"Rumor says — I wasn't there, I could only go with what I heard," FP says. "I heard it like her mom tried to poison him."
Supposedly, FP says, the girlfriend told his brother that her mother had been putting poison in his food. Darrell had come to the doorstep of the mother's house, trying to see his children for what he feared might be the last time.
"His reaction was trying to see his children after he thought he was really going to die," FP says. The woman Darrell believed was trying to poison him refused to let him in, FP says, and he shot her. His girlfriend ran up and Darrell shot her, as well, before turning the gun on himself.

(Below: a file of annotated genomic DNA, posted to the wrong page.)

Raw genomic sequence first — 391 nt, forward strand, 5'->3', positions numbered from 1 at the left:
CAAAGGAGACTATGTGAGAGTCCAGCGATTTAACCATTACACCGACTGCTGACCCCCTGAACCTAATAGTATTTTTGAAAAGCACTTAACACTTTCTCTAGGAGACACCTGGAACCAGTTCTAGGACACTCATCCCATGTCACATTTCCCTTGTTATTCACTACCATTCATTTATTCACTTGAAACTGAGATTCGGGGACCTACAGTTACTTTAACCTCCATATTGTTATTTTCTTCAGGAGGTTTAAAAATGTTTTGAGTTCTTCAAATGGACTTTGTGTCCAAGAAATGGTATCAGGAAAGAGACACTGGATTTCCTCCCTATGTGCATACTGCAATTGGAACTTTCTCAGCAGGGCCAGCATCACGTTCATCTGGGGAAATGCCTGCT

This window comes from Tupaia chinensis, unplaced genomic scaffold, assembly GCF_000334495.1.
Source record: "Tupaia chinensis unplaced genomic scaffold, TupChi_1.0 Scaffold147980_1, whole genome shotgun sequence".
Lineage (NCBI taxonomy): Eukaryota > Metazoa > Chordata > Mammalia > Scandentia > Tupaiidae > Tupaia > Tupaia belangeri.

"Up until this day I'm still wondering what's up with my two nephews and my niece," FP says. "I've only seen them in a picture. I don't know anything about them."
Expressing his feelings through music gives FP one way to cope with the loss.
"I try to deal with it day to day," he says. "It gets hard when I think about it."
Though FP spells out the tragedy in his rhymes, he doesn't stop there. He turns the personal into the universal by making "Brother" into a quiet anthem, his sharp, plainspoken vocals cutting against the delicate, atmospheric music, giving way to the softly sung chorus:
If you kill your brother
What good would it be to his mother
She'll cry from now till sundown
So please, please put your guns down
That chorus sounds like a throwback to old-school hip-hop, an update of LL Cool J's "I Need Love" or the Force MD's "Tender Love" — songs that were hits when FP was a toddler. The explosion of violence mellows into a quiet storm, a lilting, tender voice crying against FP's raw rhymes.